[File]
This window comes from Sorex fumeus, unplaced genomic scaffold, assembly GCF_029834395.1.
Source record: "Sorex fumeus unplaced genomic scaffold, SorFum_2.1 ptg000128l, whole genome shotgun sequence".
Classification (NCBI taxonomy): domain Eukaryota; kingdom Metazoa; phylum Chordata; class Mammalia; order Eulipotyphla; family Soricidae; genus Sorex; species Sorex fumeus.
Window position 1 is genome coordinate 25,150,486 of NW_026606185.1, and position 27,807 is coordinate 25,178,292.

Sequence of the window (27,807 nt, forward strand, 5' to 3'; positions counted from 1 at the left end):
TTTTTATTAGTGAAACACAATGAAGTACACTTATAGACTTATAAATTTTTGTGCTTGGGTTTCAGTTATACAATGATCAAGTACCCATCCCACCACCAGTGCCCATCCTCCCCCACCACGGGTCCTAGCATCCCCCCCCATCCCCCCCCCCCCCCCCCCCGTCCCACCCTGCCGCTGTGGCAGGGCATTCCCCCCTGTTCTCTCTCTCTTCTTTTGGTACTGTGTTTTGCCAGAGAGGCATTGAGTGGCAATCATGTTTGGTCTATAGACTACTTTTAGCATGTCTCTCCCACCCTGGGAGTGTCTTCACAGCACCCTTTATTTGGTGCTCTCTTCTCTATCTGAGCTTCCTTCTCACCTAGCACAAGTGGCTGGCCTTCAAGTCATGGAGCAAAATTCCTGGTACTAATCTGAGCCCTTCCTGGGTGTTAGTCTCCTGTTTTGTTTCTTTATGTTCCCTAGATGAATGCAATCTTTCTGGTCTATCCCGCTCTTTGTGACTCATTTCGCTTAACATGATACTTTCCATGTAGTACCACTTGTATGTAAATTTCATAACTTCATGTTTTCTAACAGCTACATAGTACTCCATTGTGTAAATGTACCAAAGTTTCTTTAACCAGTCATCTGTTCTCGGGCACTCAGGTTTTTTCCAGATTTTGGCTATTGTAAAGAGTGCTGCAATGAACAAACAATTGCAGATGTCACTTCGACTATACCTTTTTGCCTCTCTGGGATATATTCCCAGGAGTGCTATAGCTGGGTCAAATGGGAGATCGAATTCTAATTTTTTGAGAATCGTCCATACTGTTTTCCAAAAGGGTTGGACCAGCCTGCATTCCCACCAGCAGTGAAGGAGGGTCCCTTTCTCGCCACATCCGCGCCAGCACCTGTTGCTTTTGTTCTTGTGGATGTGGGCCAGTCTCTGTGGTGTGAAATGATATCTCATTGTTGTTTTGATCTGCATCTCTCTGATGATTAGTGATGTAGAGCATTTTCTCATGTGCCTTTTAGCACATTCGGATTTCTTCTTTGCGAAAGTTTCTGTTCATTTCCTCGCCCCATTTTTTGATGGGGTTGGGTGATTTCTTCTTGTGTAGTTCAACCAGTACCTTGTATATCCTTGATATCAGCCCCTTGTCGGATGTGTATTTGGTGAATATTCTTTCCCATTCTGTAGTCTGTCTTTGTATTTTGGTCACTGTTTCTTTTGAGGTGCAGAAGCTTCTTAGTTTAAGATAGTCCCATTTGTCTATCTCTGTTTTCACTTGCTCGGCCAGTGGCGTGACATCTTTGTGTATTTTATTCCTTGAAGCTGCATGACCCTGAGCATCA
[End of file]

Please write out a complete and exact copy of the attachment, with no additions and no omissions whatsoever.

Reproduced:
This window comes from Sorex fumeus, unplaced genomic scaffold, assembly GCF_029834395.1.
Source record: "Sorex fumeus unplaced genomic scaffold, SorFum_2.1 ptg000128l, whole genome shotgun sequence".
Classification (NCBI taxonomy): domain Eukaryota; kingdom Metazoa; phylum Chordata; class Mammalia; order Eulipotyphla; family Soricidae; genus Sorex; species Sorex fumeus.
Window position 1 is genome coordinate 25,150,486 of NW_026606185.1, and position 27,807 is coordinate 25,178,292.

Sequence of the window (27,807 nt, forward strand, 5' to 3'; positions counted from 1 at the left end):
TTTTTATTAGTGAAACACAATGAAGTACACTTATAGACTTATAAATTTTTGTGCTTGGGTTTCAGTTATACAATGATCAAGTACCCATCCCACCACCAGTGCCCATCCTCCCCCACCACGGGTCCTAGCATCCCCCCCCATCCCCCCCCCCCCCCCCCCCGTCCCACCCTGCCGCTGTGGCAGGGCATTCCCCCCTGTTCTCTCTCTCTTCTTTTGGTACTGTGTTTTGCCAGAGAGGCATTGAGTGGCAATCATGTTTGGTCTATAGACTACTTTTAGCATGTCTCTCCCACCCTGGGAGTGTCTTCACAGCACCCTTTATTTGGTGCTCTCTTCTCTATCTGAGCTTCCTTCTCACCTAGCACAAGTGGCTGGCCTTCAAGTCATGGAGCAAAATTCCTGGTACTAATCTGAGCCCTTCCTGGGTGTTAGTCTCCTGTTTTGTTTCTTTATGTTCCCTAGATGAATGCAATCTTTCTGGTCTATCCCGCTCTTTGTGACTCATTTCGCTTAACATGATACTTTCCATGTAGTACCACTTGTATGTAAATTTCATAACTTCATGTTTTCTAACAGCTACATAGTACTCCATTGTGTAAATGTACCAAAGTTTCTTTAACCAGTCATCTGTTCTCGGGCACTCAGGTTTTTTCCAGATTTTGGCTATTGTAAAGAGTGCTGCAATGAACAAACAATTGCAGATGTCACTTCGACTATACCTTTTTGCCTCTCTGGGATATATTCCCAGGAGTGCTATAGCTGGGTCAAATGGGAGATCGAATTCTAATTTTTTGAGAATCGTCCATACTGTTTTCCAAAAGGGTTGGACCAGCCTGCATTCCCACCAGCAGTGAAGGAGGGTCCCTTTCTCGCCACATCCGCGCCAGCACCTGTTGCTTTTGTTCTTGTGGATGTGGGCCAGTCTCTGTGGTGTGAAATGATATCTCATTGTTGTTTTGATCTGCATCTCTCTGATGATTAGTGATGTAGAGCATTTTCTCATGTGCCTTTTAGCACATTCGGATTTCTTCTTTGCGAAAGTTTCTGTTCATTTCCTCGCCCCATTTTTTGATGGGGTTGGGTGATTTCTTCTTGTGTAGTTCAACCAGTACCTTGTATATCCTTGATATCAGCCCCTTGTCGGATGTGTATTTGGTGAATATTCTTTCCCATTCTGTAGTCTGTCTTTGTATTTTGGTCACTGTTTCTTTTGAGGTGCAGAAGCTTCTTAGTTTAAGATAGTCCCATTTGTCTATCTCTGTTTTCACTTGCTCGGCCAGTGGCGTGACATCTTTGTGTATTTTATTCCTTGAAGCTGCATGACCCTGAGCATCA